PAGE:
|Allegro CL version 10.0|
Unrevised from 9.0 to 10.0.
This document contains the following sections:1.0 Environments introduction
An environment in Common Lisp is a Lisp object that contains, in some
fashion, a set of bindings and also information about operators,
variables, symbols, and so on. This information can be useful in
various ways, particularly during evaluation, compilation and macro
expansion. The macroexpand operator takes an optional environment
argument, whose value is either
nil or an
The actual nature of an environment object is implementation dependent. In standard Common Lisp, there is no way for programmers to access or modify environment objects. In the proposed Common Lisp standard specified by Guy Steele et. al. in the second edition of Common Lisp: the Language, an interface to environment objects was proposed (in Section 8.5, pp 207-214), but the ANSI J13 committee decided not to include this in the ANS.
Allegro CL now has implemented much of the CLtL-2 environments proposal, with some differences that we describe. We recommend that users read that section of CLtL-2, although this document is complete in itself.
Environments can be thought of as being specified in CLtL-2, Section 8.5, pp 207-214, with a number of differences. In the following points, we describe the differences between our implementation and the CLtL-2 specification.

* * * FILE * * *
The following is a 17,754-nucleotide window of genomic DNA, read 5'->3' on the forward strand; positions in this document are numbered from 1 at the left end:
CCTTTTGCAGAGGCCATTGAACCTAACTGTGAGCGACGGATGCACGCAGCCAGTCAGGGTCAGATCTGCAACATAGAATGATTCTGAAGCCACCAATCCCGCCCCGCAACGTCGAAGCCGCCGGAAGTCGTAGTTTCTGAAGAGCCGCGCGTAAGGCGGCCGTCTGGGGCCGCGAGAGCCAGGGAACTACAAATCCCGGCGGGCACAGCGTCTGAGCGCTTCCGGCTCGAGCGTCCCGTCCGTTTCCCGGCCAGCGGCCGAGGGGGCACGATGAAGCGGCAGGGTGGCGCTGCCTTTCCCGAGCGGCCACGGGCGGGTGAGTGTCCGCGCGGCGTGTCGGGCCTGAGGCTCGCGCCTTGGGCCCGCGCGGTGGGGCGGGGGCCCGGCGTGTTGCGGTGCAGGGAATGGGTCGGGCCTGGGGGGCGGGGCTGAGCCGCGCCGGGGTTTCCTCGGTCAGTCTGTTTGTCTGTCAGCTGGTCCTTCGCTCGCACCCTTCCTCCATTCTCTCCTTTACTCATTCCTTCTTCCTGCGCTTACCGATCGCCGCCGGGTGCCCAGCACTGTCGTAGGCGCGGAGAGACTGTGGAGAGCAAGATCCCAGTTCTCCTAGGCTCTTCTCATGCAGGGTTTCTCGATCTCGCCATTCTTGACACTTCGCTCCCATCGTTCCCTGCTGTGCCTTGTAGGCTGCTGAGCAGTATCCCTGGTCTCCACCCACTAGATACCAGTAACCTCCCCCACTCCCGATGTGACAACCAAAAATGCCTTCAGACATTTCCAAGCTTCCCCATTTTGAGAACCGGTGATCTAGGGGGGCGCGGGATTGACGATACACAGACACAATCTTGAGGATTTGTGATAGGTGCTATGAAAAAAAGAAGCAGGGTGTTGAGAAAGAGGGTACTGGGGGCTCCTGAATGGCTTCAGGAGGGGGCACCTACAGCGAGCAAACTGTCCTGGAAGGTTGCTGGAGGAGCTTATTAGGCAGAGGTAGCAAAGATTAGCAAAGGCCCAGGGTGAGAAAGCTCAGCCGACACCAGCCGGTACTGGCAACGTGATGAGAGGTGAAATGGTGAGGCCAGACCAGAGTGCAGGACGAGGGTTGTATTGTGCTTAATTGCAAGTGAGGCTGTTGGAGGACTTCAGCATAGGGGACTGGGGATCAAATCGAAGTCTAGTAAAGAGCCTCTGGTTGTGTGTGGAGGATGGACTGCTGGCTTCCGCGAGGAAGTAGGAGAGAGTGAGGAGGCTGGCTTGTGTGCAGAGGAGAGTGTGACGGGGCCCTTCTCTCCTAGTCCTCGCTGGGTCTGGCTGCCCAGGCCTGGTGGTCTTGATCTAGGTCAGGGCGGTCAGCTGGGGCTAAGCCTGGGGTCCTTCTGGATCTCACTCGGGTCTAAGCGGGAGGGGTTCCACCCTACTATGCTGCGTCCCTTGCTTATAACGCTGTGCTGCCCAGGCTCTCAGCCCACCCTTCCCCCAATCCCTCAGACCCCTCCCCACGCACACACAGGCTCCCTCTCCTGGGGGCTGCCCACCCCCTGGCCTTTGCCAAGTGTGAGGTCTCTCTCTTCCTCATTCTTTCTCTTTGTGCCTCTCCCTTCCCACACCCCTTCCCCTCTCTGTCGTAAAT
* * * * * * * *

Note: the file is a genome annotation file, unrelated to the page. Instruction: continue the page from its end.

:macros-only. These kinds are described in detail in Section 2.1 Kinds of environments. Note that
:compilationassists in distinguishing between the compilation process, which wants to expand macros, and the walking process, which does not.
:macros-onlyallows the creation of an environment which is appropriate for a macrolet lexical closure.
:special-operator), one call with a
:compilationenvironment (which might return :compiler-macro) and one with a
:evaluationenvironment in order to see if there is a real functional definition (
:special, then the second value is
nil, because the value is dynamic and can be best accessed via symbol-value.
:special-operator, then the second value is
nil, because the value of a special operator is opaque to the programmer (companion-macros are mandated by the spec in order for a non-compiler to "see" into special-operators, and so a functional value doesn't make sense).
:macro, and the definition is in fact dynamic and thus accessible via fdefinition or macro-function, respectively, then the second returned value is
nil, unless the third argument to function-information is non-
nil, indicating that consing definitions and declarations is ok.
:reuseargument described below.
nilalso results in a non-
nilsecond return value (the definition housed in a locative), although these return values are likely to be consed on the fly. This switch is added so that the interpreter, which almost never looks at declarations, doesn't need to cons as much for no good reason.
:declare, in order to reduce consing. In this case, the locative (if present) is sought in the
:locativeargument (see below)
nil(the default) a new environment object is consed, i.e. the environment object returned is not eq to the one given. But when reuse is non-